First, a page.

Sony aren't much better, unless it is for their permium phones.
I have an Xperia SP, which I have owned for about 2 years, and still works fine, and does pretty much everything I need it to. The only exception that the internal flash storage is getting full, mainly because the thumbnail cache for the Album app. currently sits at about 1GB of the internal flash used.
Although 4.4 was originally promised, it never happened, and Sony are saying that they are not intending to issue further patches for 4.3 on any device. And that's ignoring the ISP.
The problem is, as I see it, that consumers who do not want to update their phone every year are being left stranded with nowhere to go apart from something like Cyanogen.
I tend to pass my phones down to my kids. Until recently, I had a Samsung Galaxy Apollo running 2.3 and an Sony Xperia Neo running 2.4.3 in use by my kids (the Samsung finally give up the ghost a few weeks back) and I tend to keep phones for 2 years before moving on.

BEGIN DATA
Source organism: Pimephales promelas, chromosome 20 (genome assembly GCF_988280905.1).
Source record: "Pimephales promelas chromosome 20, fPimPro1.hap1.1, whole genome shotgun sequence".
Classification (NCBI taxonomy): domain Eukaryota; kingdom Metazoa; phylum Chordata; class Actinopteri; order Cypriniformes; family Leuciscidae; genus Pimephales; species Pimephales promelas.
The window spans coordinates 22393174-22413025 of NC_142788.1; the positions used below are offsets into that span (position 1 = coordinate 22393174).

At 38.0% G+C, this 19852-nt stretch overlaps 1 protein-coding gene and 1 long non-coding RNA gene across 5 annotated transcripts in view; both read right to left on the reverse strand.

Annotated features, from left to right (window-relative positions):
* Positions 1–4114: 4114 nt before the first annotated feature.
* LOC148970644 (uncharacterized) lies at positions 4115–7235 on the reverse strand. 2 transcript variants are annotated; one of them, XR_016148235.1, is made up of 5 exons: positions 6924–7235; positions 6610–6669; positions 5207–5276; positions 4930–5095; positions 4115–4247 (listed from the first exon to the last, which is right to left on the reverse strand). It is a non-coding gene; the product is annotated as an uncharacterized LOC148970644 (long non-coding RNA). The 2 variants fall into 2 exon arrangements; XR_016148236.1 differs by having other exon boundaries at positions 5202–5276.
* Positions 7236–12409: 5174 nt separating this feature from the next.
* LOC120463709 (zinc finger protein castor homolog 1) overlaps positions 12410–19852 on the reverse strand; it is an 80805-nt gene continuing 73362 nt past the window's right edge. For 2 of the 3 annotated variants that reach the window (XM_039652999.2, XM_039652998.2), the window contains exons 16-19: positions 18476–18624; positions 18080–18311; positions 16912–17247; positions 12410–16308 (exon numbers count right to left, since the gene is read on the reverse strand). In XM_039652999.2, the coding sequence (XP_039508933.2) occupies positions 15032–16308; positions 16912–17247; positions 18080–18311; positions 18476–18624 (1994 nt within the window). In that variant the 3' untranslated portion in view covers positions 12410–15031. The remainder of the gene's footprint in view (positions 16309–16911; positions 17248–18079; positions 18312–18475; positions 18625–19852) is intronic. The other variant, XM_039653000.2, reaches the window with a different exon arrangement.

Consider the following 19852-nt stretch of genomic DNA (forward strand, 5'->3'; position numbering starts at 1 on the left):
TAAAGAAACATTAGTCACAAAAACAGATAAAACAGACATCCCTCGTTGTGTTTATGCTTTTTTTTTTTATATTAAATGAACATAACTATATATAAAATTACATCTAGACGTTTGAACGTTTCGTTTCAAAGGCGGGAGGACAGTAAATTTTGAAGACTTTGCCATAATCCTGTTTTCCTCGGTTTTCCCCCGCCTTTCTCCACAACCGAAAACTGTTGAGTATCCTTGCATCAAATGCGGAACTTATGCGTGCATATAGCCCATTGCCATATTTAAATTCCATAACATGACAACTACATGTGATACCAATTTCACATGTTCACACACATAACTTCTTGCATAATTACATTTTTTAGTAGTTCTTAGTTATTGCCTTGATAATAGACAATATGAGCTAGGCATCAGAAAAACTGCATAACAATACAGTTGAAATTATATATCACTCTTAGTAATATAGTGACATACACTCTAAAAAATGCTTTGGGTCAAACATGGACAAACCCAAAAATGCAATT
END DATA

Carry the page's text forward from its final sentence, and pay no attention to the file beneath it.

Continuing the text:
But I look at the phones that I may move on to, and very little in the midrange that I'm looking at is much better than my SP, and those that are are generally still running 4.3 or 4.4, so may already or could soon enter the unpatched category. I don't value a phone enough to either pay £200+, or enter into a £25+ per month contract that would get me a higher end phone that is likely to remain patched for any length of time.
I think that there should be regulation that forces updates for a minimum time, at least as long as the longest contract, from the point of initial sale or supply rather than introduction on all devices that could be vulnerable (something like at least four years from introduction or two years from sale, whichever is latest)